The state shut the line at Hamilton – the station before Wickham – on Boxing Day 2014, with buses connecting passengers to Newcastle and the surrounding area from that site.

In the long term, the government aims to develop a light rail line through Newcastle, starting at a new interchange with heavy rail at Wickham.

It has removed boom gates along the closed section of railway, and has installed several temporary crossings over the track, but it hasn’t started ripping up the track itself – an act that would definitively ‘close’ the line.

Under section 99A of the Transport Administration Act, an infrastructure owner is not allowed to close a rail line without parliament approval.

The state initially tried to circumvent this rule by transferring ownership of the above ground rail infrastructure on the section from RailCorp to the Hunter Development Corporation.

But that move was halted late last year, however, after community action group Save Our Rail successfully challenged it in the Supreme Court.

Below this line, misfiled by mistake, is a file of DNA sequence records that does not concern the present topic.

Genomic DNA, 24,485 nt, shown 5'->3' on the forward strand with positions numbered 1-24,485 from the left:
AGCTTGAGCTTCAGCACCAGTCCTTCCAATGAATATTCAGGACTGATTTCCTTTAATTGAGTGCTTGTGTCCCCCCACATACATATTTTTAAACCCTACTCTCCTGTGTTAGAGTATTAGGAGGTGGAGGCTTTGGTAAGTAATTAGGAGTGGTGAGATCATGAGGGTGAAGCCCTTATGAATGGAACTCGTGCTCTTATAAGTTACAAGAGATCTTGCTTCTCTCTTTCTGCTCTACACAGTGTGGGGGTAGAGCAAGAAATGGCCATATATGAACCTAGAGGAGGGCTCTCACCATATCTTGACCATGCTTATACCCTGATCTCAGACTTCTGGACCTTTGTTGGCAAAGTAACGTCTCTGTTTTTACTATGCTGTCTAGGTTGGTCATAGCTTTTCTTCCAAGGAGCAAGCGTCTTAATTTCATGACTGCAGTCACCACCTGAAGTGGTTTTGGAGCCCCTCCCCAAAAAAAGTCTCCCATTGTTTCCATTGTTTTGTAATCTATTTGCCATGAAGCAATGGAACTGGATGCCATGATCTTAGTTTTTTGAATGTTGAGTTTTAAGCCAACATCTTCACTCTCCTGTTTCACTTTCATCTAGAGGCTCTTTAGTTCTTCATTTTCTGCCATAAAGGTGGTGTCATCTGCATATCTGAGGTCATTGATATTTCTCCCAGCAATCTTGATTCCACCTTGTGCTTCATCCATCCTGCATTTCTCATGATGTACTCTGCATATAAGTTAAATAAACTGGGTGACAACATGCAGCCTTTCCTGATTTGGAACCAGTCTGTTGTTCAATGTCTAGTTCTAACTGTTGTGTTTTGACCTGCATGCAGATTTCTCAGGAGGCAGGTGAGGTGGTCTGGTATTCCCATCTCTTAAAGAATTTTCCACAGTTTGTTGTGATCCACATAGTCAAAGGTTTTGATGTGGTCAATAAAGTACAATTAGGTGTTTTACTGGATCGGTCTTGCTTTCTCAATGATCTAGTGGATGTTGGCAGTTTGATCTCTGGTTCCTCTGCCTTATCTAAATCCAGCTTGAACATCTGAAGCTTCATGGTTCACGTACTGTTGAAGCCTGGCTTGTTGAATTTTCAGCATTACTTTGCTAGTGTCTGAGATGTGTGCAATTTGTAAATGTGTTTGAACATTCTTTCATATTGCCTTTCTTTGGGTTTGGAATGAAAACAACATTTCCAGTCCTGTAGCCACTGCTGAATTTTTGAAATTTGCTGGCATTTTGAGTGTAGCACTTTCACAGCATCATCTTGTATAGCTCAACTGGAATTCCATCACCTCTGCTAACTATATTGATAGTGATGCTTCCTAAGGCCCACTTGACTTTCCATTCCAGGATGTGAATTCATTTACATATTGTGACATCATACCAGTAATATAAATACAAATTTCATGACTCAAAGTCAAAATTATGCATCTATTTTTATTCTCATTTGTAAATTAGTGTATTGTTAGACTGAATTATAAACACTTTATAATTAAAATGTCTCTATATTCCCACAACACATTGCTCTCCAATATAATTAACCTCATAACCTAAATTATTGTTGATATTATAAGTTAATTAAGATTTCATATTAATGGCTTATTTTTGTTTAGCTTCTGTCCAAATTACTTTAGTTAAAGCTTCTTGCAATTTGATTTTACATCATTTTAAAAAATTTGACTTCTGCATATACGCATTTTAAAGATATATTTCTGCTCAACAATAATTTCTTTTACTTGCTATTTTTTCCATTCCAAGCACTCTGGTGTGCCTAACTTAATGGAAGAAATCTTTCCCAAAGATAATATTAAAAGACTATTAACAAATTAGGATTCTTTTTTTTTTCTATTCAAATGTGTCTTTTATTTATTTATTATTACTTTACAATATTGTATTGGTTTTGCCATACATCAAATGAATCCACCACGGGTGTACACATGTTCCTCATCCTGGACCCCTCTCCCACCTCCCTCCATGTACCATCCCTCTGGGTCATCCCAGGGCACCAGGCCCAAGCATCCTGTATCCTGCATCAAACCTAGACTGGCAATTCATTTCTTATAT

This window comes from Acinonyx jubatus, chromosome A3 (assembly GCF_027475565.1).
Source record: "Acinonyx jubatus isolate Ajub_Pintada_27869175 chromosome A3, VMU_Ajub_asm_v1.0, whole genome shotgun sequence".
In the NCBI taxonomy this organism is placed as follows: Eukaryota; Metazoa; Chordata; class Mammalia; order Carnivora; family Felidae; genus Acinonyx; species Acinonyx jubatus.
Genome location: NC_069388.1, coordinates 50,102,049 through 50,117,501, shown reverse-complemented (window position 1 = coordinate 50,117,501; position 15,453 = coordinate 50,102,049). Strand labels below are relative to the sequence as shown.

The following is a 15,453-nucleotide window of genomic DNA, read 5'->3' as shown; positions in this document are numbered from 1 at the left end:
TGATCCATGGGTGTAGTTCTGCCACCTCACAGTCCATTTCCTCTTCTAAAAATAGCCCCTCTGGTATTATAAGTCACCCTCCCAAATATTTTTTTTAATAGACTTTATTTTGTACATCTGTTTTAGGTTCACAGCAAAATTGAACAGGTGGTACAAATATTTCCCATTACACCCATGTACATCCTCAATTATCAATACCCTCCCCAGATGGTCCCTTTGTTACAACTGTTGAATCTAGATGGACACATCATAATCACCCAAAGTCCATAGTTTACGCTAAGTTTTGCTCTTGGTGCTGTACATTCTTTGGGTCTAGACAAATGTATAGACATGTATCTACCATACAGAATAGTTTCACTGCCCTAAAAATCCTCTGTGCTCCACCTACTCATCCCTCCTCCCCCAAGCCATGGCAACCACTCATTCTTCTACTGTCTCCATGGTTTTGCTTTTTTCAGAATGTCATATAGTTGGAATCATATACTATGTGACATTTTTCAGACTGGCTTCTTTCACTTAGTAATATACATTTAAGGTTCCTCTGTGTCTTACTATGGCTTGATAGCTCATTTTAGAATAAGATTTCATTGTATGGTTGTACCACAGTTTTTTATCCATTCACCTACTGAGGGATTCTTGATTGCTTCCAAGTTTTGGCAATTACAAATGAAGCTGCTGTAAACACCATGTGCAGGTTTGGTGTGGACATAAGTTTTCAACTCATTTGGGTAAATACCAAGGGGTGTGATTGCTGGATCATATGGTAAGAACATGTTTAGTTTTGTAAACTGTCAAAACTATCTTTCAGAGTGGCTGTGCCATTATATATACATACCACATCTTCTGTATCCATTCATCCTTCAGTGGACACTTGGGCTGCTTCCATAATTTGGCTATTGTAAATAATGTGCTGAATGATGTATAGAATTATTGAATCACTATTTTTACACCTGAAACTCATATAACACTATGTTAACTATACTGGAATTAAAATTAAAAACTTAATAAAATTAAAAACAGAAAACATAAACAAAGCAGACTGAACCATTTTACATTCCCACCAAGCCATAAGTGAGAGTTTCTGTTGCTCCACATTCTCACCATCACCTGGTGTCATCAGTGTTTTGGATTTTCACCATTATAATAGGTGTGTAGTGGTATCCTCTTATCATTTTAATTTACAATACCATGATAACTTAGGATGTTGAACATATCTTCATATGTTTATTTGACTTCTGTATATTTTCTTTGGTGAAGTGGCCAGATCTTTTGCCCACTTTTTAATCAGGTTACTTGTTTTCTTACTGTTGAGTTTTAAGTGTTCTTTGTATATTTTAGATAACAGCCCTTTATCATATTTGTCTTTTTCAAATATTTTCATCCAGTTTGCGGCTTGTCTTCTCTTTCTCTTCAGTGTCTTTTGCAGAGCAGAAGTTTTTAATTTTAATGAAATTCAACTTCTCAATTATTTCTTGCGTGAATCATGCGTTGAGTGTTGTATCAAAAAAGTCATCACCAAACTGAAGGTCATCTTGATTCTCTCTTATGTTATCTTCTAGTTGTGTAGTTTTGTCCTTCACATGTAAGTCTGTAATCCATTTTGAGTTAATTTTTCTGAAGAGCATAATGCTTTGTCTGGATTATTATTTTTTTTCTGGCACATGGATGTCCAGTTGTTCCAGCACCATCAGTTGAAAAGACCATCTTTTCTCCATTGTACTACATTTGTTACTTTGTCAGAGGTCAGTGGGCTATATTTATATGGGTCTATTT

That left the government with only one option if it wanted to destroy the line: to pass the necessary amendment in parliament.

To win the votes needed from the Shooters and Fishers Party, the NSW Liberals agreed to deliver an extra $50 million into the Newcastle revitalisation kitty, bringing the total project funds to $510 million.

When reading the bill a second time in the Upper House on October 14, roads, maritime and freight minister Duncan Gay explained the government’s predicament.

“Due to specific arrangements relating to the heavy rail line into Newcastle, the relevant government entities considered that section 99A would not require an Act of Parliament before the heavy rail infrastructure from Wickham to Newcastle was removed,” he said.

“The Government acted in a manner consistent with its clear commitment to deliver the timely transformation of the city.

“In December, a group [Save Our Rail] opposed to the closure of the line – a minority group that is opposed to change and economic development – obtained a court order with the effect that government entities could not close the line and remove the infrastructure without an Act of Parliament.